DETROW: ...This same Supreme Court gave Trump a big win, a unanimous win in the case, looking at whether or not states had the power to kick Trump off the ballot for engaging in insurrection. Did anything in that ruling surprise you?

JOHNSON: Well, you know, we say it's a unanimous victory for Trump, and it was. But if you dig a little bit underneath the surface, five of the more conservative justices went farther than the liberals wanted to go. And that's important because what the court determined was that an individual state cannot go around disqualifying a federal candidate. And there are lots of good reasons for that, such as, like, setting up a patchwork system and mass chaos and disenfranchising voters and confusing voters. But the majority went even further and seemed to suggest that Congress would need to pass a special kind of law, and it would be hard to do this to remove somebody like Donald Trump from the ballot. And it would be hard to do this in any moment but especially before November.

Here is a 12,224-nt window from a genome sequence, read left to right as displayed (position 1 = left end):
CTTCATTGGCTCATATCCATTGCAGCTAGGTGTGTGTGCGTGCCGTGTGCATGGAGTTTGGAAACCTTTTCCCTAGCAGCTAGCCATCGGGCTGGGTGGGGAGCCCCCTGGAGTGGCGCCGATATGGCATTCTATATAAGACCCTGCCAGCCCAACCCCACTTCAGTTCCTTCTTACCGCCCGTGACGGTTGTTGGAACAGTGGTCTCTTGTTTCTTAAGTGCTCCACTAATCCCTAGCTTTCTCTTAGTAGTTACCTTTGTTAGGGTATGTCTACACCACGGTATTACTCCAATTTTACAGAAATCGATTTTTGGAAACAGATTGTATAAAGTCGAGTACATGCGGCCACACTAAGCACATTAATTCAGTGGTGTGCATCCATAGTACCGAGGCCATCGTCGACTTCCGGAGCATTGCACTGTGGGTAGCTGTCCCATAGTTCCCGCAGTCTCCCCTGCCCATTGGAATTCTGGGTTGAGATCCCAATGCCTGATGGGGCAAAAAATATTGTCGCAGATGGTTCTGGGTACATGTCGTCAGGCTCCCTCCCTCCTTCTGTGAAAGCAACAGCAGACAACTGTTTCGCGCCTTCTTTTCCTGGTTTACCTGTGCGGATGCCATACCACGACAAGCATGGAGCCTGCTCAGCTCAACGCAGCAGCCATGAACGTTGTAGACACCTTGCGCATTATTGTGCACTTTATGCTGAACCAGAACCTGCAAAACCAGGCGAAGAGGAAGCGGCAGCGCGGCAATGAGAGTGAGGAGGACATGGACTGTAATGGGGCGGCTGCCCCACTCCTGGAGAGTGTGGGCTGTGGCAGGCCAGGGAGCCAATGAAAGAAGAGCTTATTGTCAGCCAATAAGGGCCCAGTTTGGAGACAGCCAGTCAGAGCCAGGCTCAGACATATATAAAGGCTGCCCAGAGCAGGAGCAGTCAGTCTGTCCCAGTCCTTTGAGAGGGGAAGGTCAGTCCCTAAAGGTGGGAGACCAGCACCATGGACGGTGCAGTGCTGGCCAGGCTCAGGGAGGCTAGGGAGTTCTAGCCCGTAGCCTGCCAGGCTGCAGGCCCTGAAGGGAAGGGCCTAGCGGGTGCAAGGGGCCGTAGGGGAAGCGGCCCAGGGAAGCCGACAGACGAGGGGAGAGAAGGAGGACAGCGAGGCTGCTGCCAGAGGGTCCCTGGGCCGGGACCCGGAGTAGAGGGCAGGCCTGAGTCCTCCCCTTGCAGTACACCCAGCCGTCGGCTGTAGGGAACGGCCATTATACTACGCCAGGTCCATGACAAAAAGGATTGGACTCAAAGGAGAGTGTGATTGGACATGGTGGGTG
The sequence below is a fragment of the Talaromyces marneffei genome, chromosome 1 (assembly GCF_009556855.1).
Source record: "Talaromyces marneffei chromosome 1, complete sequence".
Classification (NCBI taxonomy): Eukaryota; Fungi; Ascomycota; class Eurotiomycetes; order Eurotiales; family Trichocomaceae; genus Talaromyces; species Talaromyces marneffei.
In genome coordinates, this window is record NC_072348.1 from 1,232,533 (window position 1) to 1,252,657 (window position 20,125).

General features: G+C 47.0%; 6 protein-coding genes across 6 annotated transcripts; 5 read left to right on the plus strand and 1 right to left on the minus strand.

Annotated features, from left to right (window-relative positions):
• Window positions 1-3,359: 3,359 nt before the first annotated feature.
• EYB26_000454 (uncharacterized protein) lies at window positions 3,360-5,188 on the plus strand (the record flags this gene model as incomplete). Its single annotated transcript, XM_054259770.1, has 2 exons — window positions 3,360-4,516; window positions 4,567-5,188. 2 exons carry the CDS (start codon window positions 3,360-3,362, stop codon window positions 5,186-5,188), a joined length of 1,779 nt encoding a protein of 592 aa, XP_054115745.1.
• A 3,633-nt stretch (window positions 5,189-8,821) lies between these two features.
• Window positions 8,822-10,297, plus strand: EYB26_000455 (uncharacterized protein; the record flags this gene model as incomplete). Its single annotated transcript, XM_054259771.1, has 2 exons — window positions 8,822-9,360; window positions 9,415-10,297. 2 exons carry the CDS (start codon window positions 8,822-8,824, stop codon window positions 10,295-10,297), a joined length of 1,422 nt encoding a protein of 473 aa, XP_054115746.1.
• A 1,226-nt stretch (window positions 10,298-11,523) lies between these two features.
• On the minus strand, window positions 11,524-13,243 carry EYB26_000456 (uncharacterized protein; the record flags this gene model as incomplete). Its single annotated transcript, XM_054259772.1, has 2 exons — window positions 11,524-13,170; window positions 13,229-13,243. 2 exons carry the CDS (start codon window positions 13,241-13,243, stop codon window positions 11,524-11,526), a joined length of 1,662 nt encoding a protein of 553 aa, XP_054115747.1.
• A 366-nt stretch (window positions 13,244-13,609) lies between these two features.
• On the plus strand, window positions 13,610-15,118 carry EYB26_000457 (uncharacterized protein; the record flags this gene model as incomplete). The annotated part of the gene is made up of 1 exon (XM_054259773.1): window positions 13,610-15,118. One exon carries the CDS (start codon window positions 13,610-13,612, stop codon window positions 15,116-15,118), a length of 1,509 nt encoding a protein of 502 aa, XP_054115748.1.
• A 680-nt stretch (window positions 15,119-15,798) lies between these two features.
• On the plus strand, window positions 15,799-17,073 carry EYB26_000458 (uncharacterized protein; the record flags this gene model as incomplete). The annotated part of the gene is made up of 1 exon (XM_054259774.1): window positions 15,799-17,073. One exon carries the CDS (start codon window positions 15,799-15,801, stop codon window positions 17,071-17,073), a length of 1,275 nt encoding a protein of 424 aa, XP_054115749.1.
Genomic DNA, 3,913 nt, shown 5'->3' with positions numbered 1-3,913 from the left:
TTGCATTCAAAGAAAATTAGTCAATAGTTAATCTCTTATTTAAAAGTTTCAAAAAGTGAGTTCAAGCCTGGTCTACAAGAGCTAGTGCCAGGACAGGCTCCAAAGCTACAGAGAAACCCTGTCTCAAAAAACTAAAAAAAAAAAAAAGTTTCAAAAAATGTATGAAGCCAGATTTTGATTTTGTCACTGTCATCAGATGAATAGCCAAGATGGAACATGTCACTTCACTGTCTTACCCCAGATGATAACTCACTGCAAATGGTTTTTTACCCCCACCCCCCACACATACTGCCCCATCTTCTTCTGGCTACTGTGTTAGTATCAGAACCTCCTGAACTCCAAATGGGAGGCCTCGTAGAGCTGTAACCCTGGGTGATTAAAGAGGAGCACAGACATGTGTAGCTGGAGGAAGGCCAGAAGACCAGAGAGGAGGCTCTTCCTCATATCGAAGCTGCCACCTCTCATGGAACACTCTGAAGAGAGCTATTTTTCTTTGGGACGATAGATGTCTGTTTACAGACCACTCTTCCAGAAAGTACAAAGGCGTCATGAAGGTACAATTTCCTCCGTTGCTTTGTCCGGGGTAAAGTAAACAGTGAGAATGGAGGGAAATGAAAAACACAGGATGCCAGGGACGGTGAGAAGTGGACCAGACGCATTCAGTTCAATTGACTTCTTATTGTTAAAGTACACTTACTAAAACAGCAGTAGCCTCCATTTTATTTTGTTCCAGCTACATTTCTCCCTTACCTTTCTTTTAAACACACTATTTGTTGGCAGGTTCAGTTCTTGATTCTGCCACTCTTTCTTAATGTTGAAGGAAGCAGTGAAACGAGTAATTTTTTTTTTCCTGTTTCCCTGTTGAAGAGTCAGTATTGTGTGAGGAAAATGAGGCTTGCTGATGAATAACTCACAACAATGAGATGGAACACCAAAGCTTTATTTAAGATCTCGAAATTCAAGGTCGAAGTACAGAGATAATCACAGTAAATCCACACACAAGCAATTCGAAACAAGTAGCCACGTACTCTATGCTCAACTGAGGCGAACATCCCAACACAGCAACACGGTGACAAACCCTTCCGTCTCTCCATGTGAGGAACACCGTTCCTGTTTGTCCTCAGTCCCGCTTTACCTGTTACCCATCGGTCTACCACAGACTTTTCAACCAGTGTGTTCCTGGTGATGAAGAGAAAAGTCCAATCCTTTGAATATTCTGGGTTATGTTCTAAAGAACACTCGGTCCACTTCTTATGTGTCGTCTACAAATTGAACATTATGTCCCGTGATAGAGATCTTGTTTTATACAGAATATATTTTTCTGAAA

DOMENICO MONTANARO, BYLINE: I do think it's funny, though, in part of that case, having Justice Amy Coney Barrett talk about how the court needs to turn the temperature down, considering everything that's happened controversially with former President Trump, and this idea that turning the temperature down is just about being civil to each other, as opposed to, like, the actual rulings that they make that are pretty highly controversial and inflammatory - like, I don't know, the Dobbs decision.